There is something magical about May Day morning, the rise of spring, and so I set out at 5.30 am to do my early count for the breeding bird survey at Prestwood in Bucks.
The day was clear and sunny, and my car was frosted over which meant that first I had to clean the windows. Unusually I used squirt so as not to wake the neighbours with my scraping.
The survey is for the British Trust for Ornithology, and I walk two routes across my one-kilometre grid square (SU8799).
As always, I stood in Peterley Wood ready to start, at 6.25 am, perplexed by the many bird songs coming at me from all directions, and having to adjust and concentrate. Now we are asked to record how we first identify the bird—by sight, call or song, as well as the distance away (0-25 metres, 25-100 metres, more than 100 metres or flying over). At first robins and wrens were dominant, but there was a distant green woodpecker, blackbirds, chaffinches, great tit and jackdaw. It became easier when I was out into the open, with gardens on one side (chiffchaff singing) and an open field (two goldfinches) on the other.
Once I had crossed the road by the Polecat pub, I was in open fields with a fine view towards the Hampden valley.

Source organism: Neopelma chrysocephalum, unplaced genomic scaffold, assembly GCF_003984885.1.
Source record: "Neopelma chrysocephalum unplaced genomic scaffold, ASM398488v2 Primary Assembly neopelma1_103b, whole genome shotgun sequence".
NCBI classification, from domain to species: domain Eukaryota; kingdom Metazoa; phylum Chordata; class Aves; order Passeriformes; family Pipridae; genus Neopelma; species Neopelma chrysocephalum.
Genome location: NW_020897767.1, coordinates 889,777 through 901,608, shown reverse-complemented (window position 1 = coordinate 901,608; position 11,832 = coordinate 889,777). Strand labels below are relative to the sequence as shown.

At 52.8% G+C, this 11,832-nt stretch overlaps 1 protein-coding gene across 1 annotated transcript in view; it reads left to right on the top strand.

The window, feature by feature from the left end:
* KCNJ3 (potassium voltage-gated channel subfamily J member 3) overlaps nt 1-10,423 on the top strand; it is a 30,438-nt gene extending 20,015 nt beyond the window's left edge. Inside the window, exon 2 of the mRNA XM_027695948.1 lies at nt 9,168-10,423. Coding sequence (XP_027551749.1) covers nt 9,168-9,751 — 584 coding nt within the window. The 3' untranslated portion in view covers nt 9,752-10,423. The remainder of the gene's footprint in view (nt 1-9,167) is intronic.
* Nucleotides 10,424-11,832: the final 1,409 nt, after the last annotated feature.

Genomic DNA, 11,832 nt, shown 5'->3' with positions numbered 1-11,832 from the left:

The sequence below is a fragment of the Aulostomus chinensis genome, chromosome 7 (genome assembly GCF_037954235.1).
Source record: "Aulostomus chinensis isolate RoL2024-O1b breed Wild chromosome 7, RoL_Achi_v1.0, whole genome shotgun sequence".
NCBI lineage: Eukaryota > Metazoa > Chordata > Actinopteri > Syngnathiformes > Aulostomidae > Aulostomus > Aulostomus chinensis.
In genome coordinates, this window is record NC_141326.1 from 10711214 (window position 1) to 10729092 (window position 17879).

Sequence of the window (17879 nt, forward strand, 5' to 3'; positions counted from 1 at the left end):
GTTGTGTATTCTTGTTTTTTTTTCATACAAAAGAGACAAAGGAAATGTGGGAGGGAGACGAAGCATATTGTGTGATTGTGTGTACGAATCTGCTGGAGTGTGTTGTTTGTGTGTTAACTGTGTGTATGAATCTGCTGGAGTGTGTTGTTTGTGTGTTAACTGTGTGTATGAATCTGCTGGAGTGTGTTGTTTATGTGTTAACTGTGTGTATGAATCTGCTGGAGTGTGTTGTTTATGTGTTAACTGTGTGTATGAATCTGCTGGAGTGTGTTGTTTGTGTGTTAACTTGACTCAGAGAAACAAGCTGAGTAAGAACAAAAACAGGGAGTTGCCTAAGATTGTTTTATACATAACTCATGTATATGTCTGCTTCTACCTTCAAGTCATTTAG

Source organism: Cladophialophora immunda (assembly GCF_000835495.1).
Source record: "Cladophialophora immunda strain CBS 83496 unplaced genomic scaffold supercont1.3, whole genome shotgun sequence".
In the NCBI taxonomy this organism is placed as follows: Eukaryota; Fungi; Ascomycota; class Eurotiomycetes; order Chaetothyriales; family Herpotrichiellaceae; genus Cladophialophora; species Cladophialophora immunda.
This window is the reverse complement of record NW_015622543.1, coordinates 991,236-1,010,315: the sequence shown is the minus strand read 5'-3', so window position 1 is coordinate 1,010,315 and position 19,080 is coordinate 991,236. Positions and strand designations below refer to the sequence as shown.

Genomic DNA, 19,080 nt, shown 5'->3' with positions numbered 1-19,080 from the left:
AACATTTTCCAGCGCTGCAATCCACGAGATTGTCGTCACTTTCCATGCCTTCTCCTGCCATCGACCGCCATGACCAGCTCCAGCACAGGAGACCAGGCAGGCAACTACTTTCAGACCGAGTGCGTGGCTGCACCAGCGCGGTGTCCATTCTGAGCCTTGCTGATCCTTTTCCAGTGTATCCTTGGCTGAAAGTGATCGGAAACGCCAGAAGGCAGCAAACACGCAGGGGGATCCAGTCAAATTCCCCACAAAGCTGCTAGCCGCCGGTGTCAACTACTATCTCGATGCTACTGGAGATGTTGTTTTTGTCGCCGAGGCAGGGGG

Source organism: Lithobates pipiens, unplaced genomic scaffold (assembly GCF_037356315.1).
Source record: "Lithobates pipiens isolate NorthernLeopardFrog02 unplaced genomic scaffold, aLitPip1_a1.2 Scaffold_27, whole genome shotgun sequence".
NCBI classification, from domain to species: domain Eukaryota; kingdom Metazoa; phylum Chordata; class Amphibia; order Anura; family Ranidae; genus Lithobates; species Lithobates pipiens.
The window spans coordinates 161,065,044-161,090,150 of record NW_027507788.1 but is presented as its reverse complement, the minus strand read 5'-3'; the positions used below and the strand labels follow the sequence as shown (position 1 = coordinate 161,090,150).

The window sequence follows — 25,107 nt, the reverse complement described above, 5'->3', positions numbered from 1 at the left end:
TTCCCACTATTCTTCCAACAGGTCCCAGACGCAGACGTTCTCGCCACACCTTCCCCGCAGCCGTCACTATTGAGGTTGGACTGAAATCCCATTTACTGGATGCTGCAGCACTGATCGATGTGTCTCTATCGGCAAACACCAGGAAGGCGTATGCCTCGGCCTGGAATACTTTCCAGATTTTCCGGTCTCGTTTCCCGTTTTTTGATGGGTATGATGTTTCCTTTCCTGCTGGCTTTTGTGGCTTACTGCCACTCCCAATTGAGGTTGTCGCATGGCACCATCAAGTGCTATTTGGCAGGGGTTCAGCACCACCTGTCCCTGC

At the end of my first transect I saw two male bullfinches in the hedge, just inside my square so I included them. A blackcap sang in the wood off to my right. There was a magnificent field maple just coming into leaf.
As I started my second transect I was pleased to hear a yellowhammer, and then to see him on the hedge. He is often there. Because I heard him first I logged him as ‘song’, not ‘visual’. On the ploughed and planted field to my left there were three skylarks; it was good to see some farmland birds. A bit further on, in the wood, I heard a tit call, but didn’t know which species, and then, fortunately, saw a coal tit. I logged him as ‘call’ not ‘visual’. I crossed parkland and returned to the road past the churchyard.
On my way back I passed the end of a route which I am pleased is being claimed as a public path, it certainly looks well used.
Back in the beechwood I once again had the problem of trying to identify birdsong and distances. I was pleased to hear a great spotted woodpecker drumming and a nuthatch call, both easily identified.
Later when I have logged my sightings I found that I recorded 186 birds, of which I identified only 26 by sight before hearing them (excluding 33 woodpigeons and jackdaws in flight). It goes to show the importance of knowing birdsong and calls. I am still learning.